Meta has partnered with researchers from Harvard and Stanford on a new report which looks at how social connectedness can influence economic opportunity – ie does being connected to friends with higher incomes then facilitate more opportunity for others.
Which, it very likely does. There are various reasons for this, stemming from access to direct support/capital, to simply having accessible models upon which to base your own ambitions. The new report essentially underlines this, which Meta says is a good example of how its data insights ‘can be used for socially significant research when shared responsibly and in a way that protects people’s privacy’.
In other words, not every academic study ends up being a Cambridge Analytica type calamity.
For the study, the researchers partnered with Meta to analyze privacy-protected data from US Facebook and Instagram users.
Ace per Meta:
“The researchers found that social connections play an important role in helping people achieve economic mobility. Neighborhoods that foster more connections between low-income and high-income people tend to have higher levels of mobility.”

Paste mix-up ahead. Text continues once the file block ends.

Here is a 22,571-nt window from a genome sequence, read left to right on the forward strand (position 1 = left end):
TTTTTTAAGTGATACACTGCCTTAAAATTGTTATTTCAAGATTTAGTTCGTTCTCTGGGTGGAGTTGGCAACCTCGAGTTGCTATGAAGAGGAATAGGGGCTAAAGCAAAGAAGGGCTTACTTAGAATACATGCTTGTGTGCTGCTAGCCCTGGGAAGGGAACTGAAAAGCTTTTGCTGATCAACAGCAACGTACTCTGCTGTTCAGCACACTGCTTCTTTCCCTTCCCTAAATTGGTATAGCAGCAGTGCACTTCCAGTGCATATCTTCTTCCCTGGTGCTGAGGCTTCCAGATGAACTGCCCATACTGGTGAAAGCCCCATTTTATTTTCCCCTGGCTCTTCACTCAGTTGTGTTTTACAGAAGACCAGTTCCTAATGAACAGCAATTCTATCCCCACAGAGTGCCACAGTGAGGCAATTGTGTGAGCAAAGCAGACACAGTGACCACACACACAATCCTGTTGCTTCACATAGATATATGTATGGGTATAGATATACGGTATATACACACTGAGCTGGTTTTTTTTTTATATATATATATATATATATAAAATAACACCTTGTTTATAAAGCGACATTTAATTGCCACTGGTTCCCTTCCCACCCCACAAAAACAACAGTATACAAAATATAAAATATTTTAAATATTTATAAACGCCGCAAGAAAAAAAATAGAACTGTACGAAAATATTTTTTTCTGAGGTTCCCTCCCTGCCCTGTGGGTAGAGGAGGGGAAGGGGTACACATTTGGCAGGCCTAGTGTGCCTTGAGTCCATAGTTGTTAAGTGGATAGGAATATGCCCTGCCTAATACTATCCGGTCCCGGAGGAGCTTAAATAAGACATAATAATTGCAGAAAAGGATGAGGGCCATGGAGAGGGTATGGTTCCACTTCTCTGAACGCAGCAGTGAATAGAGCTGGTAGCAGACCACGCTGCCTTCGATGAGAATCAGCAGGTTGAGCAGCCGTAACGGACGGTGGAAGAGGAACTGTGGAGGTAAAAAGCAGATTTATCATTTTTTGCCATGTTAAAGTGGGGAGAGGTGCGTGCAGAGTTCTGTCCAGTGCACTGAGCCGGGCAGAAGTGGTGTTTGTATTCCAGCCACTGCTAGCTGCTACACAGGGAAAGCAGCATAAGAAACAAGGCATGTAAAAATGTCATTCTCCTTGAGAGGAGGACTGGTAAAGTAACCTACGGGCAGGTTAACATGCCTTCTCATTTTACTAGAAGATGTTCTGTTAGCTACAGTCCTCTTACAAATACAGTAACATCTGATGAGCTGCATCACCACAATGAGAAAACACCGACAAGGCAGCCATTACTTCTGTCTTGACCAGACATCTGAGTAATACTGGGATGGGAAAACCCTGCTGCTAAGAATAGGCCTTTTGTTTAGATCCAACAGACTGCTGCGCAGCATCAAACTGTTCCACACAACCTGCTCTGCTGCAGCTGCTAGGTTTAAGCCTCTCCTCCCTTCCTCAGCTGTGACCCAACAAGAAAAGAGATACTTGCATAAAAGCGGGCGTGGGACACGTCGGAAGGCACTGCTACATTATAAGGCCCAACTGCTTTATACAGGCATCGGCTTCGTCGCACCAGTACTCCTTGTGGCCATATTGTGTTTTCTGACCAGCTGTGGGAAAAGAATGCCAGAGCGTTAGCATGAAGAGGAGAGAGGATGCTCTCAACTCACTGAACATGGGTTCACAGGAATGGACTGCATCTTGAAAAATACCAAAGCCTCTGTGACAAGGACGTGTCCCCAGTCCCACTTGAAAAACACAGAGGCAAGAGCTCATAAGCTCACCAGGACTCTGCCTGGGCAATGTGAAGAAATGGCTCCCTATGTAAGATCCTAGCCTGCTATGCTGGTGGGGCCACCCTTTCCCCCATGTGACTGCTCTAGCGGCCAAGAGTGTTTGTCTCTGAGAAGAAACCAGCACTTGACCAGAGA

Most interesting here is that Meta has also made the data available for public use, so you can look through the various connectedness data points to determine the level of resulting economic opportunity in your region.
As you can see in this chart, you can sort the data by county or ZIP code, while you can also filter the information by high school or college, which shows how connected people from different economic backgrounds are in your region.
The higher the mix between low and high-income students (in this case), the greater the opportunity, based on modeling which shows that stronger connection leads to enhance economic mobility.
“The research also highlights why it’s crucial that policymakers take social factors and interventions into account when designing policies, such as the need for mentorship programs in under-resourced schools to complement financial support.”
In other words, the more bridges that we can build between lower and higher income tiers, the greater the opportunity we can facilitate, with this new data shining a light on the key regions that need improvement in this respect.
These are some interesting insights, more of specific use for higher-level bureaucrats and researchers, but also of note for those considering, say, where to send their kids to school.
But the main purpose, from Meta’s perspective, is to underline the value of its data for academic use, in a safe way that avoids sharing private user information.
Which is undoubtedly true – Meta has the largest database of human insights in history, and if it can provide a window into such, without exposing people’s private information, that can be a hugely valuable resource, in a wide range of ways.
You can check out the full ‘Social Capital Atlas’ overview here.
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